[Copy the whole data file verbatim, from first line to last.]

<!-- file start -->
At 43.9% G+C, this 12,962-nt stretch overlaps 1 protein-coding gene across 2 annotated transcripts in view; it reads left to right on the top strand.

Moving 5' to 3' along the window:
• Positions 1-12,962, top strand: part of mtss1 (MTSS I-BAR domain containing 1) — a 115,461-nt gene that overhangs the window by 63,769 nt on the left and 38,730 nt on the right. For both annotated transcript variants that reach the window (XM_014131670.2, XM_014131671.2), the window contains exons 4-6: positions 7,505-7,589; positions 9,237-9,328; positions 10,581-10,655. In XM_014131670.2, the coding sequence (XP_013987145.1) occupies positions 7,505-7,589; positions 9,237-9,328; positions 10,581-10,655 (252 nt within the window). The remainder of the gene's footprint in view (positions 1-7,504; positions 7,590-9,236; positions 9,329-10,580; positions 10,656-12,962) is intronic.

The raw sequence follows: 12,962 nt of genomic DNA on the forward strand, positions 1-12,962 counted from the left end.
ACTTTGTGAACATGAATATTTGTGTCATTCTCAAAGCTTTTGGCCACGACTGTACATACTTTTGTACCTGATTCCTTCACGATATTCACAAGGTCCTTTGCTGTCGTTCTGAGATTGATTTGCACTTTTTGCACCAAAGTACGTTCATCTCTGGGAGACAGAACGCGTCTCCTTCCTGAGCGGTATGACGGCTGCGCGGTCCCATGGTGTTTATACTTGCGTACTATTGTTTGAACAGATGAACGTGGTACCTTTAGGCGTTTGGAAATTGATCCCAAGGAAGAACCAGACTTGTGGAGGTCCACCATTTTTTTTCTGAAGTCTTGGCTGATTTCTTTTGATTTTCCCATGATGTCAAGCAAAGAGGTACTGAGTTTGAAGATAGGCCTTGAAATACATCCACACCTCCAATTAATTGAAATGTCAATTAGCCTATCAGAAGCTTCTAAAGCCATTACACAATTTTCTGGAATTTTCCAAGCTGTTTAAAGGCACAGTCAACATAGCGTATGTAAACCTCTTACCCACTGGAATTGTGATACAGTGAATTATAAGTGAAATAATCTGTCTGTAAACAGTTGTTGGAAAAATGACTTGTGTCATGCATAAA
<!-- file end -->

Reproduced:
At 43.9% G+C, this 12,962-nt stretch overlaps 1 protein-coding gene across 2 annotated transcripts in view; it reads left to right on the top strand.

Moving 5' to 3' along the window:
• Positions 1-12,962, top strand: part of mtss1 (MTSS I-BAR domain containing 1) — a 115,461-nt gene that overhangs the window by 63,769 nt on the left and 38,730 nt on the right. For both annotated transcript variants that reach the window (XM_014131670.2, XM_014131671.2), the window contains exons 4-6: positions 7,505-7,589; positions 9,237-9,328; positions 10,581-10,655. In XM_014131670.2, the coding sequence (XP_013987145.1) occupies positions 7,505-7,589; positions 9,237-9,328; positions 10,581-10,655 (252 nt within the window). The remainder of the gene's footprint in view (positions 1-7,504; positions 7,590-9,236; positions 9,329-10,580; positions 10,656-12,962) is intronic.

The raw sequence follows: 12,962 nt of genomic DNA on the forward strand, positions 1-12,962 counted from the left end.
ACTTTGTGAACATGAATATTTGTGTCATTCTCAAAGCTTTTGGCCACGACTGTACATACTTTTGTACCTGATTCCTTCACGATATTCACAAGGTCCTTTGCTGTCGTTCTGAGATTGATTTGCACTTTTTGCACCAAAGTACGTTCATCTCTGGGAGACAGAACGCGTCTCCTTCCTGAGCGGTATGACGGCTGCGCGGTCCCATGGTGTTTATACTTGCGTACTATTGTTTGAACAGATGAACGTGGTACCTTTAGGCGTTTGGAAATTGATCCCAAGGAAGAACCAGACTTGTGGAGGTCCACCATTTTTTTTCTGAAGTCTTGGCTGATTTCTTTTGATTTTCCCATGATGTCAAGCAAAGAGGTACTGAGTTTGAAGATAGGCCTTGAAATACATCCACACCTCCAATTAATTGAAATGTCAATTAGCCTATCAGAAGCTTCTAAAGCCATTACACAATTTTCTGGAATTTTCCAAGCTGTTTAAAGGCACAGTCAACATAGCGTATGTAAACCTCTTACCCACTGGAATTGTGATACAGTGAATTATAAGTGAAATAATCTGTCTGTAAACAGTTGTTGGAAAAATGACTTGTGTCATGCATAAA